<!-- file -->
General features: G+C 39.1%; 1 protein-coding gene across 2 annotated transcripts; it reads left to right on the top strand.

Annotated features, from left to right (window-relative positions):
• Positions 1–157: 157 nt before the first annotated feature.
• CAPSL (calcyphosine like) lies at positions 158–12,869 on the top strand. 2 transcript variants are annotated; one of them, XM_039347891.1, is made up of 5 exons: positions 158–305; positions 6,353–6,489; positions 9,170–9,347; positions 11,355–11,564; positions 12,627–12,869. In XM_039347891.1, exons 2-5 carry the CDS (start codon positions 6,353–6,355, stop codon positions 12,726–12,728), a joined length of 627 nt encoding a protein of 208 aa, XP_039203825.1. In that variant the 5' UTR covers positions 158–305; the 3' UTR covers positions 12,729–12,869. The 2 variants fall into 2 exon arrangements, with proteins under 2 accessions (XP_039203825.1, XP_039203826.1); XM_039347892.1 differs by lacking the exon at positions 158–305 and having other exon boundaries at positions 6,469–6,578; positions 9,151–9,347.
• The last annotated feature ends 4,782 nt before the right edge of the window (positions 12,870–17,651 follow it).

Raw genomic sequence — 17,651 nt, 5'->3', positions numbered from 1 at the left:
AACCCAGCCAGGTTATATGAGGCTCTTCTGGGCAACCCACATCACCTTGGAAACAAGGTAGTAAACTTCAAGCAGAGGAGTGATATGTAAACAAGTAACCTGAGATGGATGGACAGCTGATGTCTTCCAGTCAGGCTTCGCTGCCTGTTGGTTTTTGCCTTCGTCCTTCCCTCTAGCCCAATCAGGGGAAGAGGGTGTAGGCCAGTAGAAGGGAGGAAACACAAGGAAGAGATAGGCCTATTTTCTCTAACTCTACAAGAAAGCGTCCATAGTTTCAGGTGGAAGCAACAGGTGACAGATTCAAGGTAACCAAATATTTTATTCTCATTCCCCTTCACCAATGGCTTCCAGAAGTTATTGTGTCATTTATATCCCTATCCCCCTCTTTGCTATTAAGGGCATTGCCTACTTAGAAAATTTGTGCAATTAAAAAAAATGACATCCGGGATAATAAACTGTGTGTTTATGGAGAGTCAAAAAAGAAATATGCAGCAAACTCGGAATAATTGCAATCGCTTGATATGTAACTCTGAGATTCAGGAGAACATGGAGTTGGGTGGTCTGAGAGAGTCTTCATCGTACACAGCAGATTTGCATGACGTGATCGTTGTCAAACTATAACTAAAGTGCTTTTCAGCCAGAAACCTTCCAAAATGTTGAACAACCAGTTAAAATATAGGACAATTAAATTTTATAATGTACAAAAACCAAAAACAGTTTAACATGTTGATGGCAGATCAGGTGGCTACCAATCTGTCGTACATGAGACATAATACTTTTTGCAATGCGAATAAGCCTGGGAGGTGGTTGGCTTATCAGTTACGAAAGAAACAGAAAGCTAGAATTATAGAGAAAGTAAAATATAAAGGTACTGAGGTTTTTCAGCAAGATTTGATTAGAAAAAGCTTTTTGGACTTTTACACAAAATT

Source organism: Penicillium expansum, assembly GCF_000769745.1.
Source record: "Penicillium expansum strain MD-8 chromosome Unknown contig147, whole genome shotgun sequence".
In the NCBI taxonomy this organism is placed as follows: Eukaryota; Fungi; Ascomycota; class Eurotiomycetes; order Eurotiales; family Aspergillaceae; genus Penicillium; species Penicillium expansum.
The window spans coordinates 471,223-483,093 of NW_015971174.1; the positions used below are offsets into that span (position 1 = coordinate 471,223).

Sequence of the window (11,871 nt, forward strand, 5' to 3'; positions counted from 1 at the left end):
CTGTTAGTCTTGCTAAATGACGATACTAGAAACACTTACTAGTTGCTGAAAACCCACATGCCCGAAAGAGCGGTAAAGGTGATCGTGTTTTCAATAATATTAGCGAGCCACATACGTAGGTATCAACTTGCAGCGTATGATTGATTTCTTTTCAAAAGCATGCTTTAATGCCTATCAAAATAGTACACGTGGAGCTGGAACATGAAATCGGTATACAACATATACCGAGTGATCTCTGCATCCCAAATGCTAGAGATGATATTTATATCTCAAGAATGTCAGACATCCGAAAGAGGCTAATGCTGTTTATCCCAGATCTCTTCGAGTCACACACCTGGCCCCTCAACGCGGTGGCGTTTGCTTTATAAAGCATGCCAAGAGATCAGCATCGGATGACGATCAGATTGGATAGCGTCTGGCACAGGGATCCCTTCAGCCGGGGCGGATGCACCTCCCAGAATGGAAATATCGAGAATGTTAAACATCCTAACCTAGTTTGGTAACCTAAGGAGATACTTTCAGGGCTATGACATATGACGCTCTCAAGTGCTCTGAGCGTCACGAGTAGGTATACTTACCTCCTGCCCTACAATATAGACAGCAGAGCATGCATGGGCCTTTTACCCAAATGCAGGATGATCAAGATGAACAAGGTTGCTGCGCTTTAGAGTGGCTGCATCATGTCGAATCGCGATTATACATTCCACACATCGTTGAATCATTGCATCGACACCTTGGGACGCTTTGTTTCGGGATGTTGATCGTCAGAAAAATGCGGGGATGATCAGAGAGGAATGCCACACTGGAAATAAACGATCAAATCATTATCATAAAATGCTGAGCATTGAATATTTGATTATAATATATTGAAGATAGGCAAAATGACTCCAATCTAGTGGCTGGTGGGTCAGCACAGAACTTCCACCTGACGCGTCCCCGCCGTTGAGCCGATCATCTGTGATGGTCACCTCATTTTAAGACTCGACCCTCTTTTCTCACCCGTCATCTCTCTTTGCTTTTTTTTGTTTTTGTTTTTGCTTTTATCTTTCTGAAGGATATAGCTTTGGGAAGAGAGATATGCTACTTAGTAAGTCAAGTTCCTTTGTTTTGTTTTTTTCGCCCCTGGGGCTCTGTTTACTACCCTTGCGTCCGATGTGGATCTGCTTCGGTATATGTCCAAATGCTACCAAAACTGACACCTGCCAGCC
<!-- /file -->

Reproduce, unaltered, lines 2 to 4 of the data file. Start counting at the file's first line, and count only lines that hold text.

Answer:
Annotated features, from left to right (window-relative positions):
• Positions 1–157: 157 nt before the first annotated feature.
• CAPSL (calcyphosine like) lies at positions 158–12,869 on the top strand. 2 transcript variants are annotated; one of them, XM_039347891.1, is made up of 5 exons: positions 158–305; positions 6,353–6,489; positions 9,170–9,347; positions 11,355–11,564; positions 12,627–12,869. In XM_039347891.1, exons 2-5 carry the CDS (start codon positions 6,353–6,355, stop codon positions 12,726–12,728), a joined length of 627 nt encoding a protein of 208 aa, XP_039203825.1. In that variant the 5' UTR covers positions 158–305; the 3' UTR covers positions 12,729–12,869. The 2 variants fall into 2 exon arrangements, with proteins under 2 accessions (XP_039203825.1, XP_039203826.1); XM_039347892.1 differs by lacking the exon at positions 158–305 and having other exon boundaries at positions 6,469–6,578; positions 9,151–9,347.